POV: What is Kokoyakyu about?
Kenneth Eng: It is a documentary film about two high schools as they embark on their annual quest to get to Koshien, a sacred baseball tournament that's been happening since 1915. We profile the two coaches of the teams and show how the Japanese have turned baseball into education.
Alex Shear: The film follows an underdog team from a small public school — Tennoji — and a powerhouse team from a private school that has already won national championships — Chiben — as they both try to make it to Koshien Stadium.
POV: Could you explain what Koshien is?
Kenneth: Koshien is an annual baseball tournament that's been happening since 1915. It involves about 4,000 high schools, and it's a single-elimination tournament. All of the high schools in Japan have a chance to make it to Koshien, but obviously, not everyone can go, since in the end, there are only 49 spots. It's really a national treasure in Japan. The event happens at the end of the summer every year, and it's during a holiday season called Obon, which is the festival of the dead. It's a time when everyone is returning home to their families, taking a break from work, and kokoyakyu — high school baseball — is on TV. Everyone goes back to their roots and cheers for their hometown, their high school, until there are really two teams left. That's when Japan is basically divided into two sections, each rooting for one team or the other.
POV: What was your motivation for making this film?
Kenneth: Alex and I both love baseball. When Hideki Matsui and Ichiro Suzuki came over to the U.S. to play in the Major Leagues, we wanted to know more about their background. However, there was not much information about their history available. Alex read books and did more research and discovered that high school baseball was where it's at.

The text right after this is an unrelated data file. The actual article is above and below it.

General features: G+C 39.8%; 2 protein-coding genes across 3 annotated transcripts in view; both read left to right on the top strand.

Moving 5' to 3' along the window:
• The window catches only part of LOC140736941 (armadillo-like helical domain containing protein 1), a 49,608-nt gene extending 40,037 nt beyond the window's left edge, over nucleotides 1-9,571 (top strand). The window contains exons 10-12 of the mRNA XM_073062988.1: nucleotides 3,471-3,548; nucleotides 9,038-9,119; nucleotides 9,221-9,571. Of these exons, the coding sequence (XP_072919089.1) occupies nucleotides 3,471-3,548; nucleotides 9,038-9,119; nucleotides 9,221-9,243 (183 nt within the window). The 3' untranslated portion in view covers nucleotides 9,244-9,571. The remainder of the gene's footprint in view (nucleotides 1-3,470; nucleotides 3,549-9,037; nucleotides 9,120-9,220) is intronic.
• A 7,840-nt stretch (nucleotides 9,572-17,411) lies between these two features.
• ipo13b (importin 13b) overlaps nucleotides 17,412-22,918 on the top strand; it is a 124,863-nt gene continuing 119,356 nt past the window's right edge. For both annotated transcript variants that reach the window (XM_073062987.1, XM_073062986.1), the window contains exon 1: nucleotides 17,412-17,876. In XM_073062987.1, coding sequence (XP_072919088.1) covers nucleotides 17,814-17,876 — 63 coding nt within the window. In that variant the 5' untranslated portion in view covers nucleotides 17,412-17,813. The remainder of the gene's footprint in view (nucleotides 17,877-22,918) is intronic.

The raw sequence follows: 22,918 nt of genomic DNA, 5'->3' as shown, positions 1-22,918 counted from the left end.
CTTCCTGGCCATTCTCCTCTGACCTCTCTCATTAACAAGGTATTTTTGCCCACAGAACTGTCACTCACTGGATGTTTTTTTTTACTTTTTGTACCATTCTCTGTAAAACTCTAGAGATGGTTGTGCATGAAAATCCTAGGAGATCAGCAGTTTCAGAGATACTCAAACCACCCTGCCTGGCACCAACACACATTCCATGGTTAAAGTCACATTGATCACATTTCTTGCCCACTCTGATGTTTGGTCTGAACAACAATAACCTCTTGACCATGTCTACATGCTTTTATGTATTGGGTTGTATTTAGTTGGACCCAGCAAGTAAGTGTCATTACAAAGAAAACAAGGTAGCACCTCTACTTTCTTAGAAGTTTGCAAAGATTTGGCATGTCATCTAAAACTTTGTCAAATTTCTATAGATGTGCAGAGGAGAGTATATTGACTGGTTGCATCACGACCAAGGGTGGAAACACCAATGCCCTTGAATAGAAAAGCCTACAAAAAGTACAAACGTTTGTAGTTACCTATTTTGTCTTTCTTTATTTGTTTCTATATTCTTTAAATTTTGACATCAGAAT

Alex: When Ichiro Suzuki became the first Japanese position player in the Major Leagues, Ken and I realized that neither of us knew very much about Japanese baseball. It seemed strange that even hardcore baseball fans like us had zero knowledge of Japanese baseball. We were talking one day about the film we really wanted to make and we thought, Japanese baseball would be great: We love baseball, it would make a great cross-cultural educational film, and Japan is endlessly fascinating.
When I read the "Schoolboys of Summer" chapter in Robert Whiting's book You Gotta Have Wa, I realized that high school baseball was the essence of Japanese baseball. Baseball started in Japan in a high school, and the high school tournament at Koshien Stadium is the most popular sports event in the country. Koshien has it all — young men under intense pressure experiencing overwhelming emotion, surrounded by pageantry and culture from every part of Japan — and it's baseball! I knew it would make a great film.
We wanted to take people inside this incredible world, where baseball is something deep, spiritual and educational. We always felt that certain aspects of baseball are inherently challenging and force you to grow as a person. In the U.S., that makes us baseball nerds, but in Japan, it's common knowledge that baseball has a deeper meaning. We also wanted people to experience a celebration of Japanese culture and a classic coming-of-age story. We want people to realize that although traditions may vary in different cultures, many of our experiences are universal.
POV: Tell us about the process of filming in Japan.
Kenneth: In Japan, we followed two teams, from Tennoji High School and Chiben High School, for about four and a half months. Luckily, Masa-sensei, the coach of Tennoji High School's team, welcomed us with open arms and wanted us to film them. He basically used us as a lesson for the kids, saying that if they couldn't act normal or calm in front of us, how would they be able to play under such pressure in a baseball tournament? He saw it as a positive thing to have us following the players.